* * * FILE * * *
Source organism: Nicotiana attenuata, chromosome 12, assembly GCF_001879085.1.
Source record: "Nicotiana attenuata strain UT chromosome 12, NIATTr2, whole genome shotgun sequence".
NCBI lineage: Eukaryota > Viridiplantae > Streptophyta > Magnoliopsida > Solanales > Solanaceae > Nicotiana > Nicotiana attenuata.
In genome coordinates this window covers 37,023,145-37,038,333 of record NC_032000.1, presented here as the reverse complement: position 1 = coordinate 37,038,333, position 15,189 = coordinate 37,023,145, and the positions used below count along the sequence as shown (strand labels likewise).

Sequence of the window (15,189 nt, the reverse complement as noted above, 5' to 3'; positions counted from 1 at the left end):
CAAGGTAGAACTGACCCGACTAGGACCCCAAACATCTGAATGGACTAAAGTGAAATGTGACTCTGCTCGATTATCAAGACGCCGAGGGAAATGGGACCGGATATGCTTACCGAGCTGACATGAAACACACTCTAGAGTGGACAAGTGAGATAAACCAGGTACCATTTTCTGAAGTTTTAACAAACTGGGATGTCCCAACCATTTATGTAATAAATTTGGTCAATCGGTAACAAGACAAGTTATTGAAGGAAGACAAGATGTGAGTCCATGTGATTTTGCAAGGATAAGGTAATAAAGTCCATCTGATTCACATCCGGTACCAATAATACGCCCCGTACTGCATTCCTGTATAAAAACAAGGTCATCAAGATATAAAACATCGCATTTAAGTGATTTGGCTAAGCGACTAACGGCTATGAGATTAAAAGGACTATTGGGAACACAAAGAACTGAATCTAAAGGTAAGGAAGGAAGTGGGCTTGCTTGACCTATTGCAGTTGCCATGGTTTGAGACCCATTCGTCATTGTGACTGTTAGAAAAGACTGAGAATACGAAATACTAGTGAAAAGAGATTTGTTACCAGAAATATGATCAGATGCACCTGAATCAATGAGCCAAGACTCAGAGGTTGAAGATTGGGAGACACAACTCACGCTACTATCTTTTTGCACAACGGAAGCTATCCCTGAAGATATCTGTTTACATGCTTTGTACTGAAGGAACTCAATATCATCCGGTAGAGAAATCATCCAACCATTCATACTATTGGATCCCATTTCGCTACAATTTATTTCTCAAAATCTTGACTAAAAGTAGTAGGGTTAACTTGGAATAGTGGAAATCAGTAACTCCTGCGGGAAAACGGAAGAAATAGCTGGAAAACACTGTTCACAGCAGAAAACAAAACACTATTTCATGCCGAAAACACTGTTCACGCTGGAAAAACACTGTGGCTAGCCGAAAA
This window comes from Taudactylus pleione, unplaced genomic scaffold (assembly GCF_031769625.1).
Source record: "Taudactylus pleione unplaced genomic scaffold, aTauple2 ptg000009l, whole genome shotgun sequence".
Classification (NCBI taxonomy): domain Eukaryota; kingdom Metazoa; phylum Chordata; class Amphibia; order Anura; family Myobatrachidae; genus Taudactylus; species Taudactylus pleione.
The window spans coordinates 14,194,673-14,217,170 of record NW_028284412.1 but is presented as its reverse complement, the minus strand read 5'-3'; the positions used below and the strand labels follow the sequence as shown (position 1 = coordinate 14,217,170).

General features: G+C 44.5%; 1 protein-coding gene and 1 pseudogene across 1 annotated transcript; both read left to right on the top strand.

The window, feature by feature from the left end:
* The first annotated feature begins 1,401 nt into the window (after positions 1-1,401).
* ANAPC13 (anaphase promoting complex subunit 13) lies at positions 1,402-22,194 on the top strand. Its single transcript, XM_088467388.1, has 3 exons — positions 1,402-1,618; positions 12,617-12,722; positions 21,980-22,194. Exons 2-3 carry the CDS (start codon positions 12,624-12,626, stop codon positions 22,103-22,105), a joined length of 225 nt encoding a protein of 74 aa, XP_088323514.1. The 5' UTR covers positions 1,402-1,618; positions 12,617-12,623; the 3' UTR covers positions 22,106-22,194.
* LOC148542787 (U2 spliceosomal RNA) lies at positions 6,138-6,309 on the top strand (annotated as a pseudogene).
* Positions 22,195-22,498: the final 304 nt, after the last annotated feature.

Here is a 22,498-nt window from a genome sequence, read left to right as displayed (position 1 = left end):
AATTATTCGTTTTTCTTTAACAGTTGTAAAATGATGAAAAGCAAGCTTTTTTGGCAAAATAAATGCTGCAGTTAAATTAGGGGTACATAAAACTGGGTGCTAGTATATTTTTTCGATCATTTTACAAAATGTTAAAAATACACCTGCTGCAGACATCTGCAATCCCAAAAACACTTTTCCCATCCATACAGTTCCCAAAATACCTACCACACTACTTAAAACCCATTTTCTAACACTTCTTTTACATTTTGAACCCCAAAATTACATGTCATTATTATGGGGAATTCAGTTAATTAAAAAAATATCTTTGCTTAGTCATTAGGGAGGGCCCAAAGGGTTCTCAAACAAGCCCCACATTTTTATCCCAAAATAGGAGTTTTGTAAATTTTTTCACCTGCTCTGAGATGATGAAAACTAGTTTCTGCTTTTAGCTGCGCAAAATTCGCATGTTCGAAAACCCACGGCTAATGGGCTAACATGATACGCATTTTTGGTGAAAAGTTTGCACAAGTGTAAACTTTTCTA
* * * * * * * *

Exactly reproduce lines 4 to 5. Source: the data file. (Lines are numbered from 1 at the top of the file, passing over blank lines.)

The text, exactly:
In genome coordinates this window covers 37,023,145-37,038,333 of record NC_032000.1, presented here as the reverse complement: position 1 = coordinate 37,038,333, position 15,189 = coordinate 37,023,145, and the positions used below count along the sequence as shown (strand labels likewise).

Sequence of the window (15,189 nt, the reverse complement as noted above, 5' to 3'; positions counted from 1 at the left end):